[Skip to Content]
Access to paid content on this site is currently suspended due to excessive activity being detected from your IP address 35.175.201.14. Please contact the publisher to request reinstatement.
[Skip to Content Landing]
1.
Sun  BC, Hsia  RY, Weiss  RE,  et al.  Effect of emergency department crowding on outcomes of admitted patients.  Ann Emerg Med.2013;61(6):605-611.e6. doi:10.1016/j.annemergmed.2012.10.026. PubMedGoogle ScholarCrossref
2.
Guttmann  A, Schull  MJ, Vermeulen  MJ, Stukel  TA.  Association between waiting times and short term mortality and hospital admission after departure from emergency department: population based cohort study from Ontario, Canada.  BMJ. 2011;342:d2983. doi:10.1136/bmj.d2983.PubMedGoogle ScholarCrossref
3.
Centers for Medicare & Medicaid Services. Data updates. 2013. http://www.medicare.gov/hospitalcompare/Data/Data-Updates.html. Accessed October 1, 2013.
4.
Chan  TC, Killeen  JP, Kelly  D, Guss  DA.  Impact of rapid entry and accelerated care at triage on reducing emergency department patient wait times, lengths of stay, and rate of left without being seen.  Ann Emerg Med. 2005;46(6):491-497.PubMedGoogle ScholarCrossref
5.
Falvo  T, Grove  L, Stachura  R,  et al.  The opportunity loss of boarding admitted patients in the emergency department.  Acad Emerg Med. 2007;14(4):332-337.PubMedGoogle ScholarCrossref
6.
Fee  C, Burstin  H, Maselli  JH, Hsia  RY.  Association of emergency department length of stay with safety-net status.  JAMA. 2012;307(5):476-482.PubMedGoogle ScholarCrossref
7.
Hsia  RY, Asch  SM, Weiss  RE,  et al.  Hospital determinants of emergency department left without being seen rates.  Ann Emerg Med. 2011;58(1):24-32.e3. doi:10.1016/j.annemergmed.2011.01.009.PubMedGoogle ScholarCrossref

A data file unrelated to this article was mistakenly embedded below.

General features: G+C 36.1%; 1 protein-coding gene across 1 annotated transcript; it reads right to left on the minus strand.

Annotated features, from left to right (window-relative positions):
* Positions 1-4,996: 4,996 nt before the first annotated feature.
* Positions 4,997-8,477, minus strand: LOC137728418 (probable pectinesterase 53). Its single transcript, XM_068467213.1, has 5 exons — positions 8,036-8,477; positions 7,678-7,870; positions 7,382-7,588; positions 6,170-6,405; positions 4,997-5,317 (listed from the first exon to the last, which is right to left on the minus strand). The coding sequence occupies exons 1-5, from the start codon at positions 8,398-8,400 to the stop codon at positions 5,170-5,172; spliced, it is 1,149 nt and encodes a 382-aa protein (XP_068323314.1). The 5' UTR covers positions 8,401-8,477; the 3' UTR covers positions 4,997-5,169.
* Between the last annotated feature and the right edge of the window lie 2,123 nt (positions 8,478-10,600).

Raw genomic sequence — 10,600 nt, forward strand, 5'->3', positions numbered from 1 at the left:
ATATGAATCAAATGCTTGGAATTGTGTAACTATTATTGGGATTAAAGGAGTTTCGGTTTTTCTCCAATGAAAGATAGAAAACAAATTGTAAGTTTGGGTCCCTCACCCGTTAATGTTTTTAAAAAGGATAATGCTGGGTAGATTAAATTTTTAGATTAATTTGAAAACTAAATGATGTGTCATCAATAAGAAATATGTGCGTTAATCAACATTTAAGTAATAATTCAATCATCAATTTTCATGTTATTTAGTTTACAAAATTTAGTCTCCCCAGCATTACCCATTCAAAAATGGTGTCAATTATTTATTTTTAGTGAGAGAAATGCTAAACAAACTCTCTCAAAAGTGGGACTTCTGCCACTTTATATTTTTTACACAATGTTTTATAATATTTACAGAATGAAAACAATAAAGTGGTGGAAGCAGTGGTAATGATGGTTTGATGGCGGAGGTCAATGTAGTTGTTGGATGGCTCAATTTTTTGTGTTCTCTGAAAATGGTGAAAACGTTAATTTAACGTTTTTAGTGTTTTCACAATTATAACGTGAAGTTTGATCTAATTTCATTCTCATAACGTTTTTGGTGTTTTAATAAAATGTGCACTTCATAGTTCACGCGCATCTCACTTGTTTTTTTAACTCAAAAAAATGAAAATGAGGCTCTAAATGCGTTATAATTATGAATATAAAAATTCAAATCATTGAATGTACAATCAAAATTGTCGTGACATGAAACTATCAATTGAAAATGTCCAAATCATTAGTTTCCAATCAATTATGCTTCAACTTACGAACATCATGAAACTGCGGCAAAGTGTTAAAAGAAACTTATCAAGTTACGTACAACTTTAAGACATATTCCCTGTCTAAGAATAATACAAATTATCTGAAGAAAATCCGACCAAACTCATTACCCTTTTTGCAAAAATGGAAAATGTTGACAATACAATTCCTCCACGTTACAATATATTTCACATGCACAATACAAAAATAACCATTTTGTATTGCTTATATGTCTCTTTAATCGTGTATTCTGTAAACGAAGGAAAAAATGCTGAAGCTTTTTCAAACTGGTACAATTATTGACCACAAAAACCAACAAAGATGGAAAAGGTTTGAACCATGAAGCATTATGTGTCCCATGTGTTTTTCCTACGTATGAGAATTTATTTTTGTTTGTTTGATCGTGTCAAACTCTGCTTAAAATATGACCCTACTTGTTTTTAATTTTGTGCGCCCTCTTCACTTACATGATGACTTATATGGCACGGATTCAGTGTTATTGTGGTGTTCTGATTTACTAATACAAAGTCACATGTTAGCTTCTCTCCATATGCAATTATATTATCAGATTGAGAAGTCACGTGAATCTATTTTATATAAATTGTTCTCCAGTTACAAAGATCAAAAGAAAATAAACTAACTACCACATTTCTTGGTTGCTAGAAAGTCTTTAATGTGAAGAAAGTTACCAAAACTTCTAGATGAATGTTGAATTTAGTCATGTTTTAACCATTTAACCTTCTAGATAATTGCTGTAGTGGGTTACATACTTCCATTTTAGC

8.
American Hospital Association. AHA Annual Survey Database. Chicago, IL: American Hospital Association; 2012.
9.
US Department of Agriculture. Measuring rurality: Rural-urban commuting area codes. http://www.ers.usda.gov/data-products/rural-urban-commuting-area-codes.aspx#.U6_kDvldUWI. Accessed June 29, 2014.
Research Letter
November 2014

Timeliness of Care in US Emergency Departments: An Analysis of Newly Released Metrics From the Centers for Medicare & Medicaid Services

Author Affiliations
  • 1Currently a medical student at the University of California, San Francisco, School of Medicine
  • 2Department of Emergency Medicine, University of California, San Francisco
JAMA Intern Med. 2014;174(11):1847-1849. doi:10.1001/jamainternmed.2014.3431

The relationship between increasing emergency department (ED) crowding and worse outcomes for patients has been well documented.1,2 This evidence has created growing recognition among federal policy makers that the quality of emergency care should be measured. In July 2013, the Centers for Medicare & Medicaid Services3 made several quality measures of ED timeliness publicly available online. These data provide a national portrait of the ability of EDs to provide timely care, an essential concern given the severity and time sensitivity of many acute illnesses and injuries.

We investigated how hospital EDs perform on measurements of timely care and whether certain hospital characteristics or patient populations are associated with poor timeliness of ED care. Previous literature on ED timeliness of care has been limited to investigations with non–nationally representative samples or to 1 or 2 measures of timeliness of care.1,4-7

×